The child abuse allegations on the campus of Pennsylvania State University that hit national news in November shook the public tremendously. It raised the eyebrows of concerned citizens wondering who's most at fault and what can be done to make sure this situation never happens again. Individuals eager to point the finger at those involved have had to stop and think about what new policies should be in place to ensure better protection for all children, not just those who become victims of sexual abuse by prominent and well-known individuals of high stature. In looking at the events of the Penn State scandal from a more comprehensive lens and the reactions of many Americans, it was clear that the general public has had to ponder how they would have handled the situation if they were witnesses of the abuse. They've had to ask themselves who they would have called to report the crime - would it be law enforcement, university officials, or child protection services? Some have said that law enforcement should have done a better job at intervening. Others have said that institutions of higher learning should have clearer standards in place for professionals working with children or young adults. The rest have asked what position child welfare took in the matter.
Nonetheless, it raised the need to have more public awareness in the broader community for adults to be more informed on how to identify suspected abuse and neglect of children and how best to respond. Skeptics have questioned whether Congress can fix the problem through legislation and if enforcing more rigid standards on states would eliminate acts of abuse altogether.
The Child Abuse Prevention and Treatment Act (CAPTA) requires that all states have laws on child abuse and neglect and policies and procedures in place for mandated reporters. After similar allegations on other campuses surfaced and in response to the media uproar, some state legislatures have amended state laws on mandated reporters to clarify "school professionals" by including "professionals working in institutions of higher learning" in their definition. Eighteen states, including Pennsylvania, have adopted laws that extend the definition of mandated reporter beyond the typical child-serving professionals - medical professionals, clergy, teachers, social workers, child care providers - by requiring all adults to be responsible for reporting suspected abuse and neglect. Though agencies, organizations, and institutions have the power to enforce background checks on workers, institute licensing standards on facilities, develop training modules on reporting child abuse and neglect, and provide support for professionals, one would have to ask - how can all adults receive the proper guidance on the topic if legislation requires them to be mandated reporters of abuse and neglect? And who would be penalized should these adults fail to act?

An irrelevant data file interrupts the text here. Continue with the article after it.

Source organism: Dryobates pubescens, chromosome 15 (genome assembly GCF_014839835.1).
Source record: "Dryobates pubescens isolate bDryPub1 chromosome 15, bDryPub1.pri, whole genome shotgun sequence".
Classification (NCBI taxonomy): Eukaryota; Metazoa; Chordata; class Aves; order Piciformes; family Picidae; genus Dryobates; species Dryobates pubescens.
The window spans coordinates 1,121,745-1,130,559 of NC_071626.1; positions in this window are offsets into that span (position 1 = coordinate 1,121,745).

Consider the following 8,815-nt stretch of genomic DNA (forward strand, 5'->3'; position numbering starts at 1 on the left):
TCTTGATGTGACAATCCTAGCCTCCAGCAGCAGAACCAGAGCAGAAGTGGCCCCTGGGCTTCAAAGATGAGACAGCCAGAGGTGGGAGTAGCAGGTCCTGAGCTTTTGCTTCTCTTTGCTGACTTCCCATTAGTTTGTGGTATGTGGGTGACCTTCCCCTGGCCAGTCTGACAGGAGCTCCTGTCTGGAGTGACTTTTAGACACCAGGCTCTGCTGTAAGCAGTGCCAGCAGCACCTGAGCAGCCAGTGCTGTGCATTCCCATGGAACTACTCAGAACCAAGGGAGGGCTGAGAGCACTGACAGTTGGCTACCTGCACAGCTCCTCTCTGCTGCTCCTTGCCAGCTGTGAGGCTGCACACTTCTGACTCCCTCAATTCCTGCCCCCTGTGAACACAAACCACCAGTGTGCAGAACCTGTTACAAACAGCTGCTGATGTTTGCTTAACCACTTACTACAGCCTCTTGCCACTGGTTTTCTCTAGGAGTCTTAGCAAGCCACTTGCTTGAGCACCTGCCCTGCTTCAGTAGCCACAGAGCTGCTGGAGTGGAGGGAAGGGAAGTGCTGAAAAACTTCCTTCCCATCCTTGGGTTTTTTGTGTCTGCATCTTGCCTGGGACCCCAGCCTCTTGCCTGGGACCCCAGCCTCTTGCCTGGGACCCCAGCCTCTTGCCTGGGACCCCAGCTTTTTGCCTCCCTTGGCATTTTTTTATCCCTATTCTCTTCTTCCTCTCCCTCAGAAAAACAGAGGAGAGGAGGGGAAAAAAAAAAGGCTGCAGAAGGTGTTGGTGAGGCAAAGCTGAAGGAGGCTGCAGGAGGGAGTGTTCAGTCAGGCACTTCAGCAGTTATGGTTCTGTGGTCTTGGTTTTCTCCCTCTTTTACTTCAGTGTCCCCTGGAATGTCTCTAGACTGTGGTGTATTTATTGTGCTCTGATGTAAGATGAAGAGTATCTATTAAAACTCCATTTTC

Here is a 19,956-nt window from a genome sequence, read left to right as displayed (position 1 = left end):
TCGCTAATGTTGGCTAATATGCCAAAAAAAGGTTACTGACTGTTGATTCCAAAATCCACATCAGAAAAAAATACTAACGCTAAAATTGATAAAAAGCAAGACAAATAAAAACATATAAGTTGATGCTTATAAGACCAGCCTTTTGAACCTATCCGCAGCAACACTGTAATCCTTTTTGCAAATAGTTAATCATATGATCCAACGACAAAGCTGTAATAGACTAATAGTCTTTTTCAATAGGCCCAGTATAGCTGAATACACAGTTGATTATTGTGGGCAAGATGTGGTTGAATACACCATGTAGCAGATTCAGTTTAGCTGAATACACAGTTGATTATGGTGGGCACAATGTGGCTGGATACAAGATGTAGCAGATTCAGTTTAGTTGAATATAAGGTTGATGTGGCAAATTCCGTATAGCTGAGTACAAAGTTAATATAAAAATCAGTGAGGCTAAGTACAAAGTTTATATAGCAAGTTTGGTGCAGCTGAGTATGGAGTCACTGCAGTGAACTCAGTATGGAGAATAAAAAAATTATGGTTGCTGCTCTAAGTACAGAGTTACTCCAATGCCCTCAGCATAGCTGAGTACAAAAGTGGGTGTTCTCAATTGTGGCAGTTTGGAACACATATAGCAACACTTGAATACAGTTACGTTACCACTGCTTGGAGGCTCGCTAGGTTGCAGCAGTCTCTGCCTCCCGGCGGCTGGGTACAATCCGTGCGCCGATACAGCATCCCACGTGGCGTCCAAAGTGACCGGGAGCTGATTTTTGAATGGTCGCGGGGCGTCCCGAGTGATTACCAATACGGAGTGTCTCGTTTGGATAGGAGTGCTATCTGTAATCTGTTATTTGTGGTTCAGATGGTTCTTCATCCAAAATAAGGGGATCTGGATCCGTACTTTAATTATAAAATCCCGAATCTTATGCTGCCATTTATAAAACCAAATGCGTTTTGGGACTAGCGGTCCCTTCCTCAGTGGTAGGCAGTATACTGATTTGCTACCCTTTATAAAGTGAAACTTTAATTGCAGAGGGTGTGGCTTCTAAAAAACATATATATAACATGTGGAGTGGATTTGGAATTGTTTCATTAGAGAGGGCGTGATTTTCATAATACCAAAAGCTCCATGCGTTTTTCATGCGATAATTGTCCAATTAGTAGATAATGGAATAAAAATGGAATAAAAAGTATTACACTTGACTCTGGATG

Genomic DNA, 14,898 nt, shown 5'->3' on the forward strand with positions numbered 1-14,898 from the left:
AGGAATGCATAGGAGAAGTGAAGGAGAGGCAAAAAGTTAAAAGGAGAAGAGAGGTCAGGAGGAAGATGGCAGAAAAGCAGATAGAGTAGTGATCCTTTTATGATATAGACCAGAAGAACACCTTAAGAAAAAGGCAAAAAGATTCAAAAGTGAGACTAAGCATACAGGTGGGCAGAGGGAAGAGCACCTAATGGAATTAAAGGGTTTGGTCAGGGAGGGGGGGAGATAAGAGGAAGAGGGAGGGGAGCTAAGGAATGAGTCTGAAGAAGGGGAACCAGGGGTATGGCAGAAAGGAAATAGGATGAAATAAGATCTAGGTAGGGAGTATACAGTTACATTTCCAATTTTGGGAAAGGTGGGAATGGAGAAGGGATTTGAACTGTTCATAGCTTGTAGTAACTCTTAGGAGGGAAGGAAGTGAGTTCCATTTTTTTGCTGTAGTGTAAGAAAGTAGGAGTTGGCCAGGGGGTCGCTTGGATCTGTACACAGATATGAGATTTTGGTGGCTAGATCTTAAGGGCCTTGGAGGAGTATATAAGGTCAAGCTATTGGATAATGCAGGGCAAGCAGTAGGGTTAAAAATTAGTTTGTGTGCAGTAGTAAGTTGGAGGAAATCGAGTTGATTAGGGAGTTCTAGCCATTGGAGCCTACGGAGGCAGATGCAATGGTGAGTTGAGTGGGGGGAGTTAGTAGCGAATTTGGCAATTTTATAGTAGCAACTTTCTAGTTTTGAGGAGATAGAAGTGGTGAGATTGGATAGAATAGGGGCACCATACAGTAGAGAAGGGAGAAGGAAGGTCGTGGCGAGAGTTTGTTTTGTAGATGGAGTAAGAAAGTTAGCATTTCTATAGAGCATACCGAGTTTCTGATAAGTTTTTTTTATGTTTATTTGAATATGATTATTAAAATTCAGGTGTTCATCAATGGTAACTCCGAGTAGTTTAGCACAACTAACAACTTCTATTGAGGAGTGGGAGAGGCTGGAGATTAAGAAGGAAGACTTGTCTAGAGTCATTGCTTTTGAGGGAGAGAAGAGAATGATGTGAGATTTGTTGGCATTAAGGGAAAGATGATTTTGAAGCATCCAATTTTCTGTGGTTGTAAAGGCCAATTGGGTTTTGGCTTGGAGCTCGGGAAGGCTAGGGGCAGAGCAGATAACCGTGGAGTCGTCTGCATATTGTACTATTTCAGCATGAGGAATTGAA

Last fall, various members of Congress who are known as champions of children's issues introduced bills to address gaps in the system and pose federal mandates on states to improve the safety and protection of children vulnerable to sexual predators. On November 17, Sen. Barbara Boxer (D-CA) introduced the State Children's Protection Act (S. 1887). This measure would require all states to enact legislation and implement policies mandating any person who knows, or has reasonable cause to believe, or has observed any child being subjected to child abuse or neglect to immediately report the crime to child protective services or a local law enforcement agency. In addition, the law must specify that persons, institutions, or agencies required to report abuse and neglect that act on good faith would be immune from civil or criminal penalty. Mandated reporters who act in bad faith would suffer criminal or civil action. States that do not meet this requirement within a year will face a penalty and be required to forfeit the ability to reserve up to 10 percent of their federal grants used for crime control activities. …